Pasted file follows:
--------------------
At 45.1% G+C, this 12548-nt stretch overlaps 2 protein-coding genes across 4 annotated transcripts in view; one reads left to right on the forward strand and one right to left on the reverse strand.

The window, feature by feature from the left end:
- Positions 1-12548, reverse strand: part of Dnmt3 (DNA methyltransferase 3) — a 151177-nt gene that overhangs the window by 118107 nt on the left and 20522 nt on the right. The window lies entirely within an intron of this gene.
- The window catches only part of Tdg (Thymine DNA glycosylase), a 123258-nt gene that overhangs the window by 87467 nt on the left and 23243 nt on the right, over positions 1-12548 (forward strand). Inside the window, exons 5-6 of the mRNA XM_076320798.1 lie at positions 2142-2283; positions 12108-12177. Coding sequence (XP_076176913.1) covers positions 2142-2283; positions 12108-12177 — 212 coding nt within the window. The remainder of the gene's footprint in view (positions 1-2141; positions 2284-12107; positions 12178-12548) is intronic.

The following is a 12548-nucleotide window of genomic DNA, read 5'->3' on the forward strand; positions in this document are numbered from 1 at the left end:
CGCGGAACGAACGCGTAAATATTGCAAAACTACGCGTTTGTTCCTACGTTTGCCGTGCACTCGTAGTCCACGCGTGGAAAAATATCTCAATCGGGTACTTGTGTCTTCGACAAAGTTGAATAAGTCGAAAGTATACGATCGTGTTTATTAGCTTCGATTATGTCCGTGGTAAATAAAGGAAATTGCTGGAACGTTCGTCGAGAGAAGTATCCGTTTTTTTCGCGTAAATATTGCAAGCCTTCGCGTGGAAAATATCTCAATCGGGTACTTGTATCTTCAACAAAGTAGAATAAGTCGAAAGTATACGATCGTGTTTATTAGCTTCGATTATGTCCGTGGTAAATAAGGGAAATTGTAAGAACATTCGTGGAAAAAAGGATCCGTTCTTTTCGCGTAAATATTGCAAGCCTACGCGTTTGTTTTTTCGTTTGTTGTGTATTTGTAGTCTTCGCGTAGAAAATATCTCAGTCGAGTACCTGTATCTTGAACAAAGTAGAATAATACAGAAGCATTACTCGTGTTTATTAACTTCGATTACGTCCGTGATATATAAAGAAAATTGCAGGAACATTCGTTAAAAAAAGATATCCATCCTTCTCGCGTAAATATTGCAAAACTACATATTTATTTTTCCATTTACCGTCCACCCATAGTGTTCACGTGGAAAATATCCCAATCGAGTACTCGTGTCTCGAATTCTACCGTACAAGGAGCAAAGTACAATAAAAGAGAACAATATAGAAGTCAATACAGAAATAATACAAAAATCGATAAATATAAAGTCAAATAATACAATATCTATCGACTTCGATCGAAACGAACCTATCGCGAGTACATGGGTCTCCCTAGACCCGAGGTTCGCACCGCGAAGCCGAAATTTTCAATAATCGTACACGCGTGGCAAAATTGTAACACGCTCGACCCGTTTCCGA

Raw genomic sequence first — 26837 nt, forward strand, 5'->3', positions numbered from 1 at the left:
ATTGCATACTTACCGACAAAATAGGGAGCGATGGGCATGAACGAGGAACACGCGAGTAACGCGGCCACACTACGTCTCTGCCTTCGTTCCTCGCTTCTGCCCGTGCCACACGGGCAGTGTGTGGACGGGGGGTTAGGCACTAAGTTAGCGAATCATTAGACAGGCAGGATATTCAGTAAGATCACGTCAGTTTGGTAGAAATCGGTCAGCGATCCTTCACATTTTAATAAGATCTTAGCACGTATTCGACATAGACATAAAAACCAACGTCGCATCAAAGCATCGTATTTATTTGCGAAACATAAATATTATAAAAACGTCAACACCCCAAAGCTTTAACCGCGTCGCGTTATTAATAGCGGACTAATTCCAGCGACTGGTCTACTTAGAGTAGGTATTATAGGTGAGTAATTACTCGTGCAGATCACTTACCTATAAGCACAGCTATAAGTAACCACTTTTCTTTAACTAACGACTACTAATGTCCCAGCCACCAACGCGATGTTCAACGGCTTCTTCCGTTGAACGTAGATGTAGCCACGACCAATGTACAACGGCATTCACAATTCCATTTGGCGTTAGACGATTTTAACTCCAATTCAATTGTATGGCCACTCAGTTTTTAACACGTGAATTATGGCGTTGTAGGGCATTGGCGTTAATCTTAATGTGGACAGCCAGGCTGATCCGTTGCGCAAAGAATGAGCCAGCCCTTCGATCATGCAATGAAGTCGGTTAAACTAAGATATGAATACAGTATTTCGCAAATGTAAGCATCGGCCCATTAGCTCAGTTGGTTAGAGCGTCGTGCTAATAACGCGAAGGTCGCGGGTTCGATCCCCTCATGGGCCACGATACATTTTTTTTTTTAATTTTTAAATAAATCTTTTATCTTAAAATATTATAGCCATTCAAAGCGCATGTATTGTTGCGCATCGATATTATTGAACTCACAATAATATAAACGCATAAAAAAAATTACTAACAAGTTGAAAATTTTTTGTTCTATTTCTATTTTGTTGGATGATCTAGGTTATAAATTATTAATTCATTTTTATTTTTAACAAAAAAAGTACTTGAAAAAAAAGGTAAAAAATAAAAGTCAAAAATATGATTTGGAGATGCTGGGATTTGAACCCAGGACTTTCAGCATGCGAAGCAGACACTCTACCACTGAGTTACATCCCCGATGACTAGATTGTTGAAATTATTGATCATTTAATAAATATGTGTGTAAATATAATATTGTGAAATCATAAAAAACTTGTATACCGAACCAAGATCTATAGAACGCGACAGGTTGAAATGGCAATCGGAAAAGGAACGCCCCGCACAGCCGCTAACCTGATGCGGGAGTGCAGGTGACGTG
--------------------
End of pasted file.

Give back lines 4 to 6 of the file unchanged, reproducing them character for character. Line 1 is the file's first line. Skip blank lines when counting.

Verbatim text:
- The window catches only part of Tdg (Thymine DNA glycosylase), a 123258-nt gene that overhangs the window by 87467 nt on the left and 23243 nt on the right, over positions 1-12548 (forward strand). Inside the window, exons 5-6 of the mRNA XM_076320798.1 lie at positions 2142-2283; positions 12108-12177. Coding sequence (XP_076176913.1) covers positions 2142-2283; positions 12108-12177 — 212 coding nt within the window. The remainder of the gene's footprint in view (positions 1-2141; positions 2284-12107; positions 12178-12548) is intronic.

The following is a 12548-nucleotide window of genomic DNA, read 5'->3' on the forward strand; positions in this document are numbered from 1 at the left end:
CGCGGAACGAACGCGTAAATATTGCAAAACTACGCGTTTGTTCCTACGTTTGCCGTGCACTCGTAGTCCACGCGTGGAAAAATATCTCAATCGGGTACTTGTGTCTTCGACAAAGTTGAATAAGTCGAAAGTATACGATCGTGTTTATTAGCTTCGATTATGTCCGTGGTAAATAAAGGAAATTGCTGGAACGTTCGTCGAGAGAAGTATCCGTTTTTTTCGCGTAAATATTGCAAGCCTTCGCGTGGAAAATATCTCAATCGGGTACTTGTATCTTCAACAAAGTAGAATAAGTCGAAAGTATACGATCGTGTTTATTAGCTTCGATTATGTCCGTGGTAAATAAGGGAAATTGTAAGAACATTCGTGGAAAAAAGGATCCGTTCTTTTCGCGTAAATATTGCAAGCCTACGCGTTTGTTTTTTCGTTTGTTGTGTATTTGTAGTCTTCGCGTAGAAAATATCTCAGTCGAGTACCTGTATCTTGAACAAAGTAGAATAATACAGAAGCATTACTCGTGTTTATTAACTTCGATTACGTCCGTGATATATAAAGAAAATTGCAGGAACATTCGTTAAAAAAAGATATCCATCCTTCTCGCGTAAATATTGCAAAACTACATATTTATTTTTCCATTTACCGTCCACCCATAGTGTTCACGTGGAAAATATCCCAATCGAGTACTCGTGTCTCGAATTCTACCGTACAAGGAGCAAAGTACAATAAAAGAGAACAATATAGAAGTCAATACAGAAATAATACAAAAATCGATAAATATAAAGTCAAATAATACAATATCTATCGACTTCGATCGAAACGAACCTATCGCGAGTACATGGGTCTCCCTAGACCCGAGGTTCGCACCGCGAAGCCGAAATTTTCAATAATCGTACACGCGTGGCAAAATTGTAACACGCTCGACCCGTTTCCGA